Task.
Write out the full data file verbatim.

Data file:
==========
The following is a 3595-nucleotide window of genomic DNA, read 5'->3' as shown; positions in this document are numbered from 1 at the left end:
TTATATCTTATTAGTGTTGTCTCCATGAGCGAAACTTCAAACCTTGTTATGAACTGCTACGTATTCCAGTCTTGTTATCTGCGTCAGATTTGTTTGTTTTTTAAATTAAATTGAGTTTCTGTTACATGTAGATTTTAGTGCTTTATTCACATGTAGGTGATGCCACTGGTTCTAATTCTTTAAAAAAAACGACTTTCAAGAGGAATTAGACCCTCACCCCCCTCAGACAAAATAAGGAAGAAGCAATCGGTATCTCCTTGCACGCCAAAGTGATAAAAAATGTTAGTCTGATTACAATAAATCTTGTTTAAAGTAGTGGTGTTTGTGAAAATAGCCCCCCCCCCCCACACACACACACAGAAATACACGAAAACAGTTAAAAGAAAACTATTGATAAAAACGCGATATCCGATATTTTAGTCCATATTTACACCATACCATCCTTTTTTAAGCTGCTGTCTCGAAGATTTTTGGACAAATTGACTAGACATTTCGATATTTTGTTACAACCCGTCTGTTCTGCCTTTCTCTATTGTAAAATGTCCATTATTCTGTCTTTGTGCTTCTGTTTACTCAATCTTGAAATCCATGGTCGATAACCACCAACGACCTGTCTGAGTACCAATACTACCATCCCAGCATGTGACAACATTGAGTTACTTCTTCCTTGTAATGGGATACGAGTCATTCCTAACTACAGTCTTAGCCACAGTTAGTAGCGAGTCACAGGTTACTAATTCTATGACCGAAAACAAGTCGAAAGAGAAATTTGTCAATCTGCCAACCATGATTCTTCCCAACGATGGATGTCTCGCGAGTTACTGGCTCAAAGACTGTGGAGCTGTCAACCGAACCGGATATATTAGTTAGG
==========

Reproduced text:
The following is a 3595-nucleotide window of genomic DNA, read 5'->3' as shown; positions in this document are numbered from 1 at the left end:
TTATATCTTATTAGTGTTGTCTCCATGAGCGAAACTTCAAACCTTGTTATGAACTGCTACGTATTCCAGTCTTGTTATCTGCGTCAGATTTGTTTGTTTTTTAAATTAAATTGAGTTTCTGTTACATGTAGATTTTAGTGCTTTATTCACATGTAGGTGATGCCACTGGTTCTAATTCTTTAAAAAAAACGACTTTCAAGAGGAATTAGACCCTCACCCCCCTCAGACAAAATAAGGAAGAAGCAATCGGTATCTCCTTGCACGCCAAAGTGATAAAAAATGTTAGTCTGATTACAATAAATCTTGTTTAAAGTAGTGGTGTTTGTGAAAATAGCCCCCCCCCCCCACACACACACACAGAAATACACGAAAACAGTTAAAAGAAAACTATTGATAAAAACGCGATATCCGATATTTTAGTCCATATTTACACCATACCATCCTTTTTTAAGCTGCTGTCTCGAAGATTTTTGGACAAATTGACTAGACATTTCGATATTTTGTTACAACCCGTCTGTTCTGCCTTTCTCTATTGTAAAATGTCCATTATTCTGTCTTTGTGCTTCTGTTTACTCAATCTTGAAATCCATGGTCGATAACCACCAACGACCTGTCTGAGTACCAATACTACCATCCCAGCATGTGACAACATTGAGTTACTTCTTCCTTGTAATGGGATACGAGTCATTCCTAACTACAGTCTTAGCCACAGTTAGTAGCGAGTCACAGGTTACTAATTCTATGACCGAAAACAAGTCGAAAGAGAAATTTGTCAATCTGCCAACCATGATTCTTCCCAACGATGGATGTCTCGCGAGTTACTGGCTCAAAGACTGTGGAGCTGTCAACCGAACCGGATATATTAGTTAGG